The new government then asked the Supreme Court to suspend its declaration of constitutional invalidity for a further six months to allow the majority Liberals to pass legislation.

The top court refused, holding 9-0 that an extension of only four months was justified.

“To suspend a declaration of the constitutional invalidity of a law is an extraordinary step, since its effect is to maintain an unconstitutional law in breach of the constitutional rights of members of Canadian society. To extend such a suspension is even more problematic,” Justices Rosalie Abella, Andromache Karakatsanis, Richard Wagner, Clément Gascon and Suzanne Côté explained in jointly authored reasons.

“Extraordinary circumstances must be shown,” they stipulated. “The burden on the attorney general who seeks an extension of a suspension of a declaration of constitutional invalidity is heavy.”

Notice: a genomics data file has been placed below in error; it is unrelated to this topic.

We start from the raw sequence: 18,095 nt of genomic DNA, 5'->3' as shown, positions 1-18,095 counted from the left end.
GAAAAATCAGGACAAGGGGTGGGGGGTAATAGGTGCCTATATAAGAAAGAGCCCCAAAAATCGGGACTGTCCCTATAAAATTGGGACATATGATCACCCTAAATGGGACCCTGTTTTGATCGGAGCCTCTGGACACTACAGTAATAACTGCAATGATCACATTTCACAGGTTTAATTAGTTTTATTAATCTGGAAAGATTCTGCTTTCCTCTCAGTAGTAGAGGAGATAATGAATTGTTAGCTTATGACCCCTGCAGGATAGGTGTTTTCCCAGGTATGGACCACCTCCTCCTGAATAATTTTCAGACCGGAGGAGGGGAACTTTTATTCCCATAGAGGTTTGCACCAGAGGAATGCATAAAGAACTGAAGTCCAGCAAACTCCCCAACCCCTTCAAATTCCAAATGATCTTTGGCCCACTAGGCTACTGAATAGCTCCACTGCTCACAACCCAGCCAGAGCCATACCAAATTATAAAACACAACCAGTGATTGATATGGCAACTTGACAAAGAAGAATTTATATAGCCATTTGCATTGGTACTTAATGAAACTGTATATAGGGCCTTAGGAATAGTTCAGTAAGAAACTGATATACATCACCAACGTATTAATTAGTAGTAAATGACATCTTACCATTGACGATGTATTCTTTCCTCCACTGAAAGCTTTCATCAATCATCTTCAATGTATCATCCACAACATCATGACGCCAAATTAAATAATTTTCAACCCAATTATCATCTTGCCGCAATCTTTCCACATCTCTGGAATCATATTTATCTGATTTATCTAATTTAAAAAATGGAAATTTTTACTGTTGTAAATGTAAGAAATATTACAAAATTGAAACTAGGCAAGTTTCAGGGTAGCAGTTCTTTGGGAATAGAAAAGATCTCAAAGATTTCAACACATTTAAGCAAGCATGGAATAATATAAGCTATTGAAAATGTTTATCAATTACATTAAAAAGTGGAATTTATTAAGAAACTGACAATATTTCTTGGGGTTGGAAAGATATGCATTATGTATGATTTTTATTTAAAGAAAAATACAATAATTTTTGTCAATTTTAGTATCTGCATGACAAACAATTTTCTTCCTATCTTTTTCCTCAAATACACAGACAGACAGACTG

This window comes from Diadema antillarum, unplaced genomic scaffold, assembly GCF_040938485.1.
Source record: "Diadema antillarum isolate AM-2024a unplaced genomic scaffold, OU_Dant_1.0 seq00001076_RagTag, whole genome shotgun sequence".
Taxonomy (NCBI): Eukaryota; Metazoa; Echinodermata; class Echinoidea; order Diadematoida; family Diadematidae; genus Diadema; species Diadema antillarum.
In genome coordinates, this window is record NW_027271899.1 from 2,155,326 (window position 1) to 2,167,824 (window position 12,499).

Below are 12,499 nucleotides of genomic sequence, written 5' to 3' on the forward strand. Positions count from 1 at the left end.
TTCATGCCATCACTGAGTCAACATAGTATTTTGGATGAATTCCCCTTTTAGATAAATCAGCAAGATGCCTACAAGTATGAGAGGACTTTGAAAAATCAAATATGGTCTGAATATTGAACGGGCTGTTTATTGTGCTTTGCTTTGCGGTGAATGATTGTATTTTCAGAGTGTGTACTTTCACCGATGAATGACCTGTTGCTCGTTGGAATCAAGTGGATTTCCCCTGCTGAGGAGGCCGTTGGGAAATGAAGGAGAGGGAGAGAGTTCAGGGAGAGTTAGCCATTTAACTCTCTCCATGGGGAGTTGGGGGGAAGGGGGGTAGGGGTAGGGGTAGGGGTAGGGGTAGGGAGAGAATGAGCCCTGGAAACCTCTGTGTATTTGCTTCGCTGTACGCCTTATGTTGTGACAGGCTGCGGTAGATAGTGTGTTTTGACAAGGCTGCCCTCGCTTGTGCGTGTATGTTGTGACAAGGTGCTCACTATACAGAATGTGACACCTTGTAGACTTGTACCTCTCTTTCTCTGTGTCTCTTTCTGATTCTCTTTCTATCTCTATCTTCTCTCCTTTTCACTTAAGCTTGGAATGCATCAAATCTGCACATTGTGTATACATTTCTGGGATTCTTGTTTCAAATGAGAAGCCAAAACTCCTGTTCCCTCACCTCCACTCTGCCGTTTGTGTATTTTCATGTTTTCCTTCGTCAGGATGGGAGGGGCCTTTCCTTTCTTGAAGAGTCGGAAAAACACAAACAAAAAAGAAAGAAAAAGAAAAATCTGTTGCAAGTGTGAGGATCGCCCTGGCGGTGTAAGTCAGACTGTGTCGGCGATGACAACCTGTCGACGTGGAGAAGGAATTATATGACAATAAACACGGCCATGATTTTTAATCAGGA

The whole court accepted that the four-month hiatus of Parliament due to the election delayed work on a legislative response to Carter and thus amounted to an “exceptional circumstance.”

University of Ottawa law professor Sébastien Grammond told The Lawyers Weekly the decision has triggered legal debate about whether the court is suspending its declarations of constitutional invalidity too easily.

He suggested in future the court “might ask lawyers to argue more specifically for granting a suspension, and [granting] it might not be automatic.”

The Supreme Court’s practice of leaving unconstitutional laws in place, and allowing constitutional violations to continue while a legislature considers its next step, is “troubling” and “anomalous,” said Osgoode Hall law professor Jamie Cameron.